Sari's

Discussion of fashion elements and looks that are traditionally considered somewhat "femme" but are presented in a masculine context. This is NOT about transvestism or crossdressing.
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Big and Bashful
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Sari's

Post by Big and Bashful »

As someone who loves loose clothing (hence skirts) I have often looked at women wearing traditional sari's and thought, a) they look fantastic, so elegant, b) they look ever so comfortable and c) why only for women?

I wonder if I am alone thinking this? I think a sari would be a good substitute for a dress on a male, wrapped slightly different because a bare beer gut isn't a wonderful concept!
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STEVIE
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Re: Sari's

Post by STEVIE »

Hi B&B
Man, I reckon that's quite a good idea actually. On the practical side you would have to find someone to perfect the wrap.
Otherwise, disaster?
Good thinking and I can see some lively discussions in September too.
Steve.
Big and Bashful
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Re: Sari's

Post by Big and Bashful »

STEVIE wrote:Hi B&B
Man, I reckon that's quite a good idea actually. On the practical side you would have to find someone to perfect the wrap.
Otherwise, disaster?
Good thinking and I can see some lively discussions in September too.
Steve.
I have to admit, I can't see me wearing one in the middle of Glasgow! definitely an idea for lounging around the hoose though!
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Ralph
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Re: Sari's

Post by Ralph »

I like the appearance of saris, but I think I would be frustrated by the complicated process of wrapping and fitting. I prefer outfits I can just grab off the hanger (or as often as not, the pile on my floor) and throw on in seconds.
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mishawakaskirt
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Re: Sari's

Post by mishawakaskirt »

There are men's saree s.
It's more like a robe /caftan deal than the woman's flowing dress.

I own two Burmese Longyi s those are easy enough to step in to and tie.
I wear them around the house some, wife has not said too much about them.
They are inexpensive to buy. And would be easy to make. It's a literal tube of fabric. If you can sew a straight line you got it made.

As with all skirts. I'm uncomfortable outside the house, more so with the Longyi, because of the fear of it coming untied and falling down.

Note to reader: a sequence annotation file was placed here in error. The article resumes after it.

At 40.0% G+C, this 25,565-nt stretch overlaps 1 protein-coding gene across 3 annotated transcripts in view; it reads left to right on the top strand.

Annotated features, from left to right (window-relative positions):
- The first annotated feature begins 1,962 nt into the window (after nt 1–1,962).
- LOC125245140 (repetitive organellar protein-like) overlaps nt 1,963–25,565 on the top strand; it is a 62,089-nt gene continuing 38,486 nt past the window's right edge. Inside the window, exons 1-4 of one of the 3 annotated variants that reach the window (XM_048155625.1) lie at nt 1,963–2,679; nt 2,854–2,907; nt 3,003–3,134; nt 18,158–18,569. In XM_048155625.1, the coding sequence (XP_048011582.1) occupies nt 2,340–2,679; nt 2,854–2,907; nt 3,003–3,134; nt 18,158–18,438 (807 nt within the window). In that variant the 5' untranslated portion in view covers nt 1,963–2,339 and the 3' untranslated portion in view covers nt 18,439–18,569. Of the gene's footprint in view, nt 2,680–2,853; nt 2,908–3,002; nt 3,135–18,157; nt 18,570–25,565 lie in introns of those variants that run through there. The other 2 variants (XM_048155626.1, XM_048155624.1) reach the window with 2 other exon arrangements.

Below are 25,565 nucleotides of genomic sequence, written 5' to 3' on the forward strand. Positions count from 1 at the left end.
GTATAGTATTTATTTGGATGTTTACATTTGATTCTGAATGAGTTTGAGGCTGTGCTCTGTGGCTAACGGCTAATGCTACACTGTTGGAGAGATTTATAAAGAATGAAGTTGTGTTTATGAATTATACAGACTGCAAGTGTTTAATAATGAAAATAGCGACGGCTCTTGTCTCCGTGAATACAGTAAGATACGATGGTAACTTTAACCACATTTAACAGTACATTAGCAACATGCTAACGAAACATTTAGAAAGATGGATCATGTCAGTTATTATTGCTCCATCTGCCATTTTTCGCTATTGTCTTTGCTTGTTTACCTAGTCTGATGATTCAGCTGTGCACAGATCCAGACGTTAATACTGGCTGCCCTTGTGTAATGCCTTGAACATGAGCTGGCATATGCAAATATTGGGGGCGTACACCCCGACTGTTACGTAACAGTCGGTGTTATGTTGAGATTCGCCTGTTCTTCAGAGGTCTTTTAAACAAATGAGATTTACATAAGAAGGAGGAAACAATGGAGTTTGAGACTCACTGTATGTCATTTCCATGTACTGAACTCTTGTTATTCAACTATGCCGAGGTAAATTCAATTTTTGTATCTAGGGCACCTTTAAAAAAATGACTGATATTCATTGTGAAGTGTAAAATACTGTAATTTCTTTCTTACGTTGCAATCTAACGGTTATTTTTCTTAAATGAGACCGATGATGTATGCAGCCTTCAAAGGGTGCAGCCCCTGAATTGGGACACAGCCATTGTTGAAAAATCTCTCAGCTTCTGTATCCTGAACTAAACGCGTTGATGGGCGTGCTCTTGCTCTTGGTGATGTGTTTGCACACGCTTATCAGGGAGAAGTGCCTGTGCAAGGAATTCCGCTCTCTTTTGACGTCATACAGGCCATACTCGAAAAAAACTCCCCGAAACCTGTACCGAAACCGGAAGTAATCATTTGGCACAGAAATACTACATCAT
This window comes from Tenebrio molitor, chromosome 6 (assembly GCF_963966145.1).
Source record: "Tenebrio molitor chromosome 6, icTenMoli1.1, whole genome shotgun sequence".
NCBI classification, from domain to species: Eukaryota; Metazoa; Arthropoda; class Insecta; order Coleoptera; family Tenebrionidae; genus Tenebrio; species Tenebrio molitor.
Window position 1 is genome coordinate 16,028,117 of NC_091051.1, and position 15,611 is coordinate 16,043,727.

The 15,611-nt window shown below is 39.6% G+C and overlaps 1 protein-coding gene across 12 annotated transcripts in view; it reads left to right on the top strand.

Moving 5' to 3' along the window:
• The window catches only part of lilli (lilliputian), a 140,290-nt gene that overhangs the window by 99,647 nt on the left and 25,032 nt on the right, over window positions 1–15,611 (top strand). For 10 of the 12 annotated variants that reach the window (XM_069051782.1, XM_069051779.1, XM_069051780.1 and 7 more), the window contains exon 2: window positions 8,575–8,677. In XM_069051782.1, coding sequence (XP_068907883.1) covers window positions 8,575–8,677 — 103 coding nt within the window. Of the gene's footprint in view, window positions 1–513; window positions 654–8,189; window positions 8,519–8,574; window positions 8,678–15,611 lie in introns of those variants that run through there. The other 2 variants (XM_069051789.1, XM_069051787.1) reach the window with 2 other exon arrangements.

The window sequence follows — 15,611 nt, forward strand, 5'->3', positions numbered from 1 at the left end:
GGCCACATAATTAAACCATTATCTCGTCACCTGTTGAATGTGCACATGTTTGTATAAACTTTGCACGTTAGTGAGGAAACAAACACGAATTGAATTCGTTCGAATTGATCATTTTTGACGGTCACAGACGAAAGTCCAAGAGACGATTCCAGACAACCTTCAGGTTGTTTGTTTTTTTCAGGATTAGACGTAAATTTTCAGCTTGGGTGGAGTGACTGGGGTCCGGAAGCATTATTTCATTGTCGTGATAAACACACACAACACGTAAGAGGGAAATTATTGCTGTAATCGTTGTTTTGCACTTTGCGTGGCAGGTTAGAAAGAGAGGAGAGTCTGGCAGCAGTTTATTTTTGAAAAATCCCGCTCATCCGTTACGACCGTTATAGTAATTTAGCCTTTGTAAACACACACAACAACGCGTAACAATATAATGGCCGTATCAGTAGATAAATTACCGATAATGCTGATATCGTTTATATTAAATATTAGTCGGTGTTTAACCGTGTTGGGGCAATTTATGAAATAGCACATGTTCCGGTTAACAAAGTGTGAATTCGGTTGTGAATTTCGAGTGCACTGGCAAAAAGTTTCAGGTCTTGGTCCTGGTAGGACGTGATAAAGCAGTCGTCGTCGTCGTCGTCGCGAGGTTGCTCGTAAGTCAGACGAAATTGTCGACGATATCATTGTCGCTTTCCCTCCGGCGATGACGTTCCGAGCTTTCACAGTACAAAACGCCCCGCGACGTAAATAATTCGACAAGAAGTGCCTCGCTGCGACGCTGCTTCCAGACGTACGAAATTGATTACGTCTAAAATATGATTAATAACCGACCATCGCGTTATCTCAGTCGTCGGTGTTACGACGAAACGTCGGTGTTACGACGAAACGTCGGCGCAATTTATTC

I probably have a false sense of security with my elastic waist skirts, nothing says that the elastic band won't fail on my skirts. I guess a fitted skirt with a belt is the safest way to go.
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Big and Bashful
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Re: Sari's

Post by Big and Bashful »

I have to admit, away from my own house I often wear skirts, but they are always "men's skirts", normally my old Midas cargo denim skirts. I wear other skirts in and around my own house, a favourite being a blue very full a-line elastic waist skirt, I also occasionaly stick on my 12 yard kilt, but that is heavy!
I like the feeling of loose clothing, like my sarong (not a tube, just a blob of cloth) but do fancy trying a sari type wrap to chill out in.
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crfriend
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Re: Sari's

Post by crfriend »

mishawakaskirt wrote:I probably have a false sense of security with my elastic waist skirts, nothing says that the elastic band won't fail on my skirts. I guess a fitted skirt with a belt is the safest way to go.
The failure mode on those is usually pretty slow in coming, so one has ample warning. If the skirt itself is still in good condition, it's usually possible -- and worthwhile -- to open up the "tunnel" and shoot another elastic through it thus solving the problem. I did that with three of my late ex-'s silk skirts and thus restored all three to wearable status instead of being "closet queens".

The other approach is to select skirts that in addition to elastic at the waist also have drawstrings; that way one has a safety-"belt" as it were.
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